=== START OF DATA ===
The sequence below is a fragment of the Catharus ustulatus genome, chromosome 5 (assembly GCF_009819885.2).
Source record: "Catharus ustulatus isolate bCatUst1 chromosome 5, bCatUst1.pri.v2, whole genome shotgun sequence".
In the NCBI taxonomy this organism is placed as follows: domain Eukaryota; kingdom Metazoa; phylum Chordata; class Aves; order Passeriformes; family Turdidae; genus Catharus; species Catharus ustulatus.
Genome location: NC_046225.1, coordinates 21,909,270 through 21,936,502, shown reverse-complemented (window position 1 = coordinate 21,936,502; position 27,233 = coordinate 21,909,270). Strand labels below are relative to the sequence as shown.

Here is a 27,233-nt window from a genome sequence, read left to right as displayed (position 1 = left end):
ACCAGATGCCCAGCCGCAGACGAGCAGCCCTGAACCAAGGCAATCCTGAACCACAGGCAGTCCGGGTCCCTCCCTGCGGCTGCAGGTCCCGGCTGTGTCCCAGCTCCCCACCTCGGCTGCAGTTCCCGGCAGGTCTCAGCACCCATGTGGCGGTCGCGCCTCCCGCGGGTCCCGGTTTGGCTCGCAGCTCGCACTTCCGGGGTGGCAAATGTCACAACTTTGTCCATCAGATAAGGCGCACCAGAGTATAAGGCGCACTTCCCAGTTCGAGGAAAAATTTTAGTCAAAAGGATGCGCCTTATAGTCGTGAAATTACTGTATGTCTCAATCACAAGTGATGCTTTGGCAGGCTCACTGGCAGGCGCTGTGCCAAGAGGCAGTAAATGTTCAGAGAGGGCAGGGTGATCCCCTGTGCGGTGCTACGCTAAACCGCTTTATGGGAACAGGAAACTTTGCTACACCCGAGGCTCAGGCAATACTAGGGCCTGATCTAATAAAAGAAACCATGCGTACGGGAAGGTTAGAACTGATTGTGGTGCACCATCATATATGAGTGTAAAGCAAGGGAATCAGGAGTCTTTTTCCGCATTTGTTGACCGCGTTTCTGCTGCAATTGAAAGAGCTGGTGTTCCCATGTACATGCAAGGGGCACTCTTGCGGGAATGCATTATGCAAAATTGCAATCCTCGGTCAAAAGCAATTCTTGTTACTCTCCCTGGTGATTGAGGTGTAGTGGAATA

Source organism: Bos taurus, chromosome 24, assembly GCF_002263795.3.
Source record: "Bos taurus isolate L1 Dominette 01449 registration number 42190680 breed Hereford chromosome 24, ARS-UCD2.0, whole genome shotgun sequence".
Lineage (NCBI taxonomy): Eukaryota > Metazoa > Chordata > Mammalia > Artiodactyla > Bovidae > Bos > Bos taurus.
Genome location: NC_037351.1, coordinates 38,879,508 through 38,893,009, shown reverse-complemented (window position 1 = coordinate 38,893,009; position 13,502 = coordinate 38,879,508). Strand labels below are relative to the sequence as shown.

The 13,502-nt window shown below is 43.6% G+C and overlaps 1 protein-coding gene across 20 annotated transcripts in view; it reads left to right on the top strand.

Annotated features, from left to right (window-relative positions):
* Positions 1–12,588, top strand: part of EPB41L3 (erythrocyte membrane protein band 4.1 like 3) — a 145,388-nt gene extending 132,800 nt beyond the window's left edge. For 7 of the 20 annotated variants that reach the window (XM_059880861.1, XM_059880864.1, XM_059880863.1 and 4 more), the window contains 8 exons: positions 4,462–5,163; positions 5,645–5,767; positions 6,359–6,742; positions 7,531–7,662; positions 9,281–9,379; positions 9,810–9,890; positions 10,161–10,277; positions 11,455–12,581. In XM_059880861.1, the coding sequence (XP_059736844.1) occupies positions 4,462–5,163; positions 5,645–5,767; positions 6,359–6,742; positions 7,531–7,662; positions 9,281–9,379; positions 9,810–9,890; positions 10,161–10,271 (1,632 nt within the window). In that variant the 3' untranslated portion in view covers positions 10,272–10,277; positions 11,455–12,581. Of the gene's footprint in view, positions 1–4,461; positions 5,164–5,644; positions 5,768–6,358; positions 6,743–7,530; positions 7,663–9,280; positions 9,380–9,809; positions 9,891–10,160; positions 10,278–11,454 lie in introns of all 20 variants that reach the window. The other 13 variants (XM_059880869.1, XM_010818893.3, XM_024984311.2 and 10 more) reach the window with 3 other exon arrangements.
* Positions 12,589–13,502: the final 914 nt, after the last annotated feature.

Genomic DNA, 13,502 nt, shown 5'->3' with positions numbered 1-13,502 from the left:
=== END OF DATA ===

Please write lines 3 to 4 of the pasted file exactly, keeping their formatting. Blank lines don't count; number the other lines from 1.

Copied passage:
In the NCBI taxonomy this organism is placed as follows: domain Eukaryota; kingdom Metazoa; phylum Chordata; class Aves; order Passeriformes; family Turdidae; genus Catharus; species Catharus ustulatus.
Genome location: NC_046225.1, coordinates 21,909,270 through 21,936,502, shown reverse-complemented (window position 1 = coordinate 21,936,502; position 27,233 = coordinate 21,909,270). Strand labels below are relative to the sequence as shown.